Conquering your fears
by Cathy Fink, Victoria, BC, Canada
In response to Susan’s fears in the last clickback — I am 45 years old, a mom with an 18 year old, and I am an artist. Everything Susan wrote has been me as well. Especially the fear. I had wanted to be an artist all my life. Finally I could ignore myself no longer and took a deep breath and jumped in. I’ve been working in my studio for four years now and in this last year the fear is appearing less and less (or I am learning to ignore it!). Here’s what has helped me at different times and in different combinations.
Find some art friends and get together regularly. You will find you are far from alone in your questions and doubts and fears. Every artist I know has dealt with some of this in their turn. Meeting and talking with other artists is very energizing to your need to create. It will bring you ideas and solutions and a share in other artists’ experiences.
Go to the art section in libraries and bookstores. Find artists whose work interests you and spend the time looking at their work and reading about their lives. When I was too scared to work at my easel, I would pick a book on a favourite artist, stay in my studio and look slowly at each image of their work. Besides learning a lot, they inspired me to paint.
Books that helped me the most:
The Artist’s Way by Julia Cameron
Life, Paint and Passion by Michell Cassou and Stewart Cubley
Writing Down the Bones by Natalie Goldberg
Wild Mind by Natalie Goldberg
Living Color: A Writer Paints Her World by Natalie Goldberg
Fearless Creating by Eric Maisel
Set an appointment with yourself for painting, and tell others about it. “This is when I’ll be working in my studio.” Keep the appointment. It is being kind to yourself to keep this appointment as you would any other appointment with someone else. It means you care about yourself and you are taking seriously your love and need to make art.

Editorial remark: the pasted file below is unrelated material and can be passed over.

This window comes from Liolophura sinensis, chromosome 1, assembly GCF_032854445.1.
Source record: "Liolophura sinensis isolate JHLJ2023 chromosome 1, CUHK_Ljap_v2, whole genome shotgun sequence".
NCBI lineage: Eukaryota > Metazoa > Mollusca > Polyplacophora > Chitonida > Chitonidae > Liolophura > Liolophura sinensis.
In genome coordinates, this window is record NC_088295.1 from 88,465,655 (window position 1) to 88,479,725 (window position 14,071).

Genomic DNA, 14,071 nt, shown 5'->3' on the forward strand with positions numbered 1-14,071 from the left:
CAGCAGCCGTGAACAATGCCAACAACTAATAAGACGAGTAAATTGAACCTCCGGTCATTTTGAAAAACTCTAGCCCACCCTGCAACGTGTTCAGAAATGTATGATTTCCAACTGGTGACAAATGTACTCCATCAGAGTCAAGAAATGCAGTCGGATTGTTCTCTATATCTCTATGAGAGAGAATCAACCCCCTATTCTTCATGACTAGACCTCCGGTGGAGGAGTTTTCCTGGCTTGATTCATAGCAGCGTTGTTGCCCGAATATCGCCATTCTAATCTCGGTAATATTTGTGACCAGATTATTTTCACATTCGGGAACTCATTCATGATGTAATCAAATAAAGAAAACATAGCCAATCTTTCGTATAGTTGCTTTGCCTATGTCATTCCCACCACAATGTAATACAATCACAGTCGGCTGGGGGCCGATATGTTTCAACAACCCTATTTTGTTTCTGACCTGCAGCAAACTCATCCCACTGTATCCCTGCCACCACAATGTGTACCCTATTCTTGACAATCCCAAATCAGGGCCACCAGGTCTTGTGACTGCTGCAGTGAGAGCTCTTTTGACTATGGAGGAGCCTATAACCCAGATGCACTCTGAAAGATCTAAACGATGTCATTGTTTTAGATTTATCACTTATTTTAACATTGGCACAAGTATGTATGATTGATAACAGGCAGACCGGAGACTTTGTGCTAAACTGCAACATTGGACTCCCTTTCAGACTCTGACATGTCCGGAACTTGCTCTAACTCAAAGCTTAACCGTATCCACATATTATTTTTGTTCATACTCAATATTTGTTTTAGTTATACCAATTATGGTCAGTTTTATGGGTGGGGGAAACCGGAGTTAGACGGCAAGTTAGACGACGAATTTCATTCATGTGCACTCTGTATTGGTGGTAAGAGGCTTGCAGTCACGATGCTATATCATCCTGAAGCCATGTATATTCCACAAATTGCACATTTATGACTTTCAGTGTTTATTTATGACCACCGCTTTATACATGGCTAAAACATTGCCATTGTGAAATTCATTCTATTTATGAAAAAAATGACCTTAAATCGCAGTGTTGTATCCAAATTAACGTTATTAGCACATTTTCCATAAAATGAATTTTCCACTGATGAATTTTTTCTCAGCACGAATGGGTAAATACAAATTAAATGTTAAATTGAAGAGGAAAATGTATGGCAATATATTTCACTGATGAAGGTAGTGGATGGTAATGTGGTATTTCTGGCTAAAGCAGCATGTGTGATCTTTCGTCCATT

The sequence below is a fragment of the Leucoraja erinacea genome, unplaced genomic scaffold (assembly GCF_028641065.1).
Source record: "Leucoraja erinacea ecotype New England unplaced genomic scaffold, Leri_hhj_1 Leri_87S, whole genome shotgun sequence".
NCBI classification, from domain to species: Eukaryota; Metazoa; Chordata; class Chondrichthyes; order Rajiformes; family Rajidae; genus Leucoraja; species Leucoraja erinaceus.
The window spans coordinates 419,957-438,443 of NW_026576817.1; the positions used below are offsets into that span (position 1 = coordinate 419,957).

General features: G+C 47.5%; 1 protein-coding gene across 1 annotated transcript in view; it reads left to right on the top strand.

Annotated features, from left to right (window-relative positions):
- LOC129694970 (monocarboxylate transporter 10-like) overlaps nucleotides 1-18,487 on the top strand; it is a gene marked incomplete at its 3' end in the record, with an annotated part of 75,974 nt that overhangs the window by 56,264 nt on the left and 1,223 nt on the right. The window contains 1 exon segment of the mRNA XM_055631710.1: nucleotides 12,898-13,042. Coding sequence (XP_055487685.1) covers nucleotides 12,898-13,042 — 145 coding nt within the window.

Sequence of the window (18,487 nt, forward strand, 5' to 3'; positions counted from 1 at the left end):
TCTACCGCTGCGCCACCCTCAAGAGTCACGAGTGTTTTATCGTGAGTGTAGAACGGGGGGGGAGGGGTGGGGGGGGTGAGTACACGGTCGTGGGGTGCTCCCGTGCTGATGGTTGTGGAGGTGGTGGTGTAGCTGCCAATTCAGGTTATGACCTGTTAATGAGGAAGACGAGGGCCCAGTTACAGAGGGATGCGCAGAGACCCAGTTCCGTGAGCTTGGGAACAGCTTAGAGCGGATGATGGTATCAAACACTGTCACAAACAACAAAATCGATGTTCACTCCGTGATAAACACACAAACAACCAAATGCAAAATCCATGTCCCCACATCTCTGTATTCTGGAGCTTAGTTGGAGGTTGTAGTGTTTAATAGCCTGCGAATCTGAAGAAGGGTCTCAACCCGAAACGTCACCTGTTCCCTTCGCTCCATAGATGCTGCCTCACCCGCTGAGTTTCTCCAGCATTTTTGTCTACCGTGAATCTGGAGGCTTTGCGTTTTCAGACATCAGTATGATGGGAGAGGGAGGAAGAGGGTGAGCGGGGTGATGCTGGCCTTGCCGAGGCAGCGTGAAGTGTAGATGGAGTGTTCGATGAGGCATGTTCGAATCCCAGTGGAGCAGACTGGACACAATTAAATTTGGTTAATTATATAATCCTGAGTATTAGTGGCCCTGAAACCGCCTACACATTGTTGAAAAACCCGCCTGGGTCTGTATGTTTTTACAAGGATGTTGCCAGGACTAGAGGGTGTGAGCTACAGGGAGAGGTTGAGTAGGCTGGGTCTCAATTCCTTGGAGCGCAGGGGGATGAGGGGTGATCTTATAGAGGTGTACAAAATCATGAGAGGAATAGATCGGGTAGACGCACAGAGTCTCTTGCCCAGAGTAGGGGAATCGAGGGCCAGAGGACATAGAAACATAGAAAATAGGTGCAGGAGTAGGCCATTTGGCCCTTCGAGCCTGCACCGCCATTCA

Put on the radio to a favourite station, talk show or music, or a book on tape, while you work. I’ve found that this helps entertain the part of me that thinks too much at times and makes itself scared, and lets the rest of me get to work painting.
Work even though you feel scared. I found that most days the fear disappeared as I became involved in what I was painting. The more days I kept working like this, the less the fear bothered me. I realized that for me the fear is part of my process. It’s not easy, but as the number of days that I painted accumulated, it gave me more courage to continue. Celebrate the days that you go to your studio and paint. Mark them on the calendar so you can actually see them and your courage accumulate!
Be kind to yourself on the days that you just can’t paint. Care for yourself as you would a close friend that wants to do something but is terribly afraid. Tell yourself what you would tell her. Tell yourself that you are painting for yourself today and only you will see what you are painting. There’s no rule that you have to show it to anyone. Trust yourself.
by Jurate Macnoriute, Vilnius, Lithuania
They say that girls sense better than men, but men are able to express their feelings in art, literature or music better than girls. It seems the case of Inga Titova gainsays this allegation. She is able to express her feelings fine. Delicate girlish dreams, lightness, warmth, joyful sensation of life, dashing movement, nice people who are able to love and not to hate and infinity of flowers that quasi form spontaneous waters of sea. There is goodness and no evil. We may compare Inga Titova’s art philosophy with Fra Angelico, Sandro Botticelli, Rafael, Nicolas Poussin, Jean-Auguste-Dominique Ingres. As is the majority of visual artists from former Soviet Union Inga Titova is excellent educated. From childhood she studied art and music in different schools of the Far East of Russian Federation and after she became a teacher herself. For the most part Inga Titova works in realm of clothing design, she perfectly wields technique of batik (pictures written on silk) and has been winning recognition from the viewers in Russia, Germany and China.